"Due to the regional nature of stele production, carving styles of the brief Eastern Wei period vary noticeably; compare related dated examples, such as a larger limestone example with similar leaf-shaped mandorla, dated to 537, attributed to Hebei province, from the John Huntington Art and Polytechnic Trust and now in the Cleveland Museum of Art, included in the exhibition The Footsteps of the Buddha. An Iconic Journey from India to China, University Museum and Art Gallery, The University of Hong Kong, Hong Kong, 1988, cat. no. 93; and an alabaster stele of similar size, but carved with some openwork in the background, dated to 544, in the Metropolitan Museum of Art, New York, included in the exhibition Chinese Buddhist Sculpture from the Wei through the T’ang Dynasties, National Museum of History, Taipei, 1983, cat. no. 11. A similar stele depicting the Buddhist triad and apsaras, but missing the base, in the Art Gallery of New South Wales, Sydney, is included in Liu Yang, ‘The Discovery of Mass: a footnote to the stylistic and iconographic innovation in Chinese Buddhist sculpture’, Orientations, September 2000, fig. 2."

It has an estiimate of $1,200,000 to $1,500,000.  It sold for $1,355,000.


Lot 203, Figure of Bodhistattva, limestone, Northern Qi Dynasty, 37 1/2 inches high

Lot 203 is a limestone figure of Bodhistattva from the Northern Qi Dynasty.  It is 37 1/2 inches high.
The catalogue entry provides the following commentary:
"The Northern Qi dynasty (550-577) was one of the most vibrant periods in the history of Chinese art, both religious and secular, as its openness towards foreigners, their ideas, beliefs and goods, immensely enriched the local cultural climate. Buddhist sculpture experienced perhaps its most glorious moment in this period. While in the Northern Wei period (386-534), manners of depiction had only just been adapted from their south and central Asian prototypes, in the Northern Qi they had matured and developed into native styles. Yet, they still emanate the seriousness of strong religious beliefs and had not yet moved towards the pleasant and more decorative imagery of the Tang dynasty (618-907). The present sculpture is one of the classic bodhisattva images of the period, when sculptors were less interested in rendering the three-dimensional physical side of a deity figure than in capturing its spiritual message through delicate facial features and gestures. 

"Bodhisattva figures of related type became popular through the patronage of the Northern Wei imperial family, who commissioned the carving of rock caves in Longmen and Gongxian, both in Henan province, in the first quarter of the 6th century, which typically show seated or standing Buddhas flanked by two bodhisattvas. Besides these massive stone carvings in cave temples, many free-standing steles, also often with two such bodhisattva figures on either side of a central Buddha statue, were commissioned in that century, which followed the artistic language introduced by these grand Buddhist cave sculpture projects, which exerted an overwhelming influence on Chinese sculpture of the period in general.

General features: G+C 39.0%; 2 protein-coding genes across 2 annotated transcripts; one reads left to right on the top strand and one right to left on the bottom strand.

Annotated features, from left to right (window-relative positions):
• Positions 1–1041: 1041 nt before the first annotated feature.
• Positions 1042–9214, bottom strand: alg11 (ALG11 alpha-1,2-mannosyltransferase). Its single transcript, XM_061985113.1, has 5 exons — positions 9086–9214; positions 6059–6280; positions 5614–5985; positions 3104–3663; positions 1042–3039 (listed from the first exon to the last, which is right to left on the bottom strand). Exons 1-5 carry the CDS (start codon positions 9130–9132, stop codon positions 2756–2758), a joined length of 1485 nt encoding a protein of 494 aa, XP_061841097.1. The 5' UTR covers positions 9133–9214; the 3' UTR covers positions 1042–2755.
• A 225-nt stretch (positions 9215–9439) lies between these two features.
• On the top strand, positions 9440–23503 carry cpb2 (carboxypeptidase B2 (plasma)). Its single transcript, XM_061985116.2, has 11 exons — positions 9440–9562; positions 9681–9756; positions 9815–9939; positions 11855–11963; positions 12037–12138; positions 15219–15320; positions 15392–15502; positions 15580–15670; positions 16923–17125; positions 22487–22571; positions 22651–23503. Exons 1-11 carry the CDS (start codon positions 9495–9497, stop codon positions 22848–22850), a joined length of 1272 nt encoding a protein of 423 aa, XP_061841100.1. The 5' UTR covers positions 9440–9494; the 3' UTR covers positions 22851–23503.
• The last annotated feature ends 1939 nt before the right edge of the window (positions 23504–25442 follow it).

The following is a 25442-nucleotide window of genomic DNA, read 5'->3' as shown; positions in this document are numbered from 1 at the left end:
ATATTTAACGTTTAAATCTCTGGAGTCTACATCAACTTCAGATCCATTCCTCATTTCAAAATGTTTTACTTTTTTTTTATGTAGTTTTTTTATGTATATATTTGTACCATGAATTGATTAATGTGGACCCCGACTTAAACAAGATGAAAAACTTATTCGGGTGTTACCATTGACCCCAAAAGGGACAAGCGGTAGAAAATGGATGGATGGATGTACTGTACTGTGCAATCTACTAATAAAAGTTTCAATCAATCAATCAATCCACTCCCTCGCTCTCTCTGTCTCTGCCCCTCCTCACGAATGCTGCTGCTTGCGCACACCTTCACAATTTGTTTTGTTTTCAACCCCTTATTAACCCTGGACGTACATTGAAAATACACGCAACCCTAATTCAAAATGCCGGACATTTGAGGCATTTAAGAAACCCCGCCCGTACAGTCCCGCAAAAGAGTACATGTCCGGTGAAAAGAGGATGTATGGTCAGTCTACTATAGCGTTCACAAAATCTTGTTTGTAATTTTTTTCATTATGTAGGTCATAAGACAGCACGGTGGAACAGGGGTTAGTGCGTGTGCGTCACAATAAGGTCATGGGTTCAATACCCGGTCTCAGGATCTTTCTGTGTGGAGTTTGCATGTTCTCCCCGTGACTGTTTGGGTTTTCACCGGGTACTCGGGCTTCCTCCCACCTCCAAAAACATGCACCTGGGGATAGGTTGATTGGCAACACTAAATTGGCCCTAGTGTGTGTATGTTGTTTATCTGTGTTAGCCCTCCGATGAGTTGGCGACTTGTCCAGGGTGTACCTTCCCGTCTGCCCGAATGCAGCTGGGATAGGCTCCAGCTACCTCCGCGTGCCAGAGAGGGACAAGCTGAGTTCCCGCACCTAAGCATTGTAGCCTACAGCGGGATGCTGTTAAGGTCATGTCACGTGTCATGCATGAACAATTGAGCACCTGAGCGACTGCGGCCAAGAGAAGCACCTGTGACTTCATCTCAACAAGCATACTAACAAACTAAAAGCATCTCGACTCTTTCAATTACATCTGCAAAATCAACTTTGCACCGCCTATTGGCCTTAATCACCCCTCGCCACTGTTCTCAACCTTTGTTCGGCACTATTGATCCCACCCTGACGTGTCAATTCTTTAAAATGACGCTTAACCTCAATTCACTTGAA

"This majestic figure of the bodhisattva Avalokitesvara from the Jingyatang collection stands out because of its fine, even facial features and the attention paid to its elegant, decoratively stylized crown and garment with loose scarves and knotted ribbons. The low-relief carving style and almost complete disregard for the shape of the body under the garments is characteristic of the Northern Qi period. Although many features were introduced to Buddhist stone carving in the preceding Northern and Eastern Wei (534-550) periods, stylistic variants would naturally have been introduced by locally working sculptors. 

"Although the present figure fits neatly into the sculptural tradition of the mid-6th century, close comparisons are hard to find. The depiction of the long scarves hanging down in two loose overlapping loops in front of the figure’s knees is particularly unusual. Although bodhisattvas of this period tend to be similarly dressed, the two scarves are mostly crossed near the waist and inserted through a ring-shaped disc. 

"Matsubara, who published this bodhisattva figure in his ground-breaking study of Buddhist sculpture in 1966, compares the style to that of a stele with a seated Avalokitesvara figure of the Northern Qi period from Jincheng in Shanxi province, about a hundred miles north of Longmen and Gongxian, see Matsubara Saburō, Chūgoku Bukkyō hokiza shi kenkyū/Chinese Buddhist Sculpture: A Study Based on Bronze and Stone Statues Other Than Works from Cave Temples, Tokyo, 1966, p. 272, fig. 245. 

"In its overall shallow relief treatment of the body, with only the hands protruding in higher relief, this figure shows similarities to many bodhisattvas that flank Buddhas at Gongxian, which are depicted with similarly parted hair, rudimentarily indicated under similar crowns decorated with lotus petals and circular jewel-like discs, with a similar mandorla behind the head, and dressed in similar garments, although they differ considerably in detail....

"Related bodhisattva figures, with similar crowns and garments, but also with more stylized garment folds, can also be seen at the Longmen caves, for example, on the north wall of the Putai cave, which dates from the Northern Wei period, see Longmen shiku [Longmen caves], Beijing, 1980, pl. 105. 

"The sharply delineated features of the face with its narrow, almond-shaped eyes are reminiscent of the large seated Eastern Wei bodhisattva figure in the Museum of Fine Arts, Boston, illustrated in Osvald Sirén, Chinese Sculpture from the Fifth to the Fourteenth Century, London, 1925 (reprint Bangkok, 1998), pl. 112 and in Matsubara Saburō, Chūgoku Bukkyō chōkoku shiron [Historical survey of Chinese Buddhist sculpture], Tokyo, 1995, vol. 1, pl. 243...."

The lot has an estimate of $600,000 to $800,000. It sold for $855,000.